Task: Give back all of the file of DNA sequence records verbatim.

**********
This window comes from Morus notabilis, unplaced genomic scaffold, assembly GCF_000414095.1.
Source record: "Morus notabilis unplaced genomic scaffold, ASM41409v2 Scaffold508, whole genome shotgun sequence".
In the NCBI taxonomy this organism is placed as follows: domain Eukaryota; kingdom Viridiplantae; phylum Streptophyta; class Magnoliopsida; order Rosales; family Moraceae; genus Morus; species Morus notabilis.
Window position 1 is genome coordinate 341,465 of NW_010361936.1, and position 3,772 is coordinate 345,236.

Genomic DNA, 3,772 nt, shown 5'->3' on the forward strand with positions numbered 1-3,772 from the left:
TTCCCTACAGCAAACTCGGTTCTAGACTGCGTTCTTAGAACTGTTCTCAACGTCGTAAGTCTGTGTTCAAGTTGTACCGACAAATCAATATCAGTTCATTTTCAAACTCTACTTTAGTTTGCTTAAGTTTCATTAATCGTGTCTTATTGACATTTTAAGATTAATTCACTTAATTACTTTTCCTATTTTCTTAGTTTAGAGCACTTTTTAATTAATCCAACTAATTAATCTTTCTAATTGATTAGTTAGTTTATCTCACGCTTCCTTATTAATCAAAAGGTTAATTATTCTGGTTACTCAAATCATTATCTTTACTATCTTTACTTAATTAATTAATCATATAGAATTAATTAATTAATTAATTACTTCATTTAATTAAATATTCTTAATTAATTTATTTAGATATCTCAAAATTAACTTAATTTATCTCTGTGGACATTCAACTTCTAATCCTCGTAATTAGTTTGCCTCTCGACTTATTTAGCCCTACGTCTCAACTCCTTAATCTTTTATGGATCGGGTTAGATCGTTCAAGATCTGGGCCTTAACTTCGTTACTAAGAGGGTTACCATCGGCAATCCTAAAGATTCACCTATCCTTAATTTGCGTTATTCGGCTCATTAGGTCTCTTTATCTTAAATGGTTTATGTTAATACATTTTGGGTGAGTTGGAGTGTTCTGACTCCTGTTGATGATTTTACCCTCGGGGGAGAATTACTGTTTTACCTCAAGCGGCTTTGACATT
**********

This window comes from Morus notabilis, unplaced genomic scaffold, assembly GCF_000414095.1.
Source record: "Morus notabilis unplaced genomic scaffold, ASM41409v2 Scaffold508, whole genome shotgun sequence".
In the NCBI taxonomy this organism is placed as follows: domain Eukaryota; kingdom Viridiplantae; phylum Streptophyta; class Magnoliopsida; order Rosales; family Moraceae; genus Morus; species Morus notabilis.
Window position 1 is genome coordinate 341,465 of NW_010361936.1, and position 3,772 is coordinate 345,236.

Genomic DNA, 3,772 nt, shown 5'->3' on the forward strand with positions numbered 1-3,772 from the left:
TTCCCTACAGCAAACTCGGTTCTAGACTGCGTTCTTAGAACTGTTCTCAACGTCGTAAGTCTGTGTTCAAGTTGTACCGACAAATCAATATCAGTTCATTTTCAAACTCTACTTTAGTTTGCTTAAGTTTCATTAATCGTGTCTTATTGACATTTTAAGATTAATTCACTTAATTACTTTTCCTATTTTCTTAGTTTAGAGCACTTTTTAATTAATCCAACTAATTAATCTTTCTAATTGATTAGTTAGTTTATCTCACGCTTCCTTATTAATCAAAAGGTTAATTATTCTGGTTACTCAAATCATTATCTTTACTATCTTTACTTAATTAATTAATCATATAGAATTAATTAATTAATTAATTACTTCATTTAATTAAATATTCTTAATTAATTTATTTAGATATCTCAAAATTAACTTAATTTATCTCTGTGGACATTCAACTTCTAATCCTCGTAATTAGTTTGCCTCTCGACTTATTTAGCCCTACGTCTCAACTCCTTAATCTTTTATGGATCGGGTTAGATCGTTCAAGATCTGGGCCTTAACTTCGTTACTAAGAGGGTTACCATCGGCAATCCTAAAGATTCACCTATCCTTAATTTGCGTTATTCGGCTCATTAGGTCTCTTTATCTTAAATGGTTTATGTTAATACATTTTGGGTGAGTTGGAGTGTTCTGACTCCTGTTGATGATTTTACCCTCGGGGGAGAATTACTGTTTTACCTCAAGCGGCTTTGACATT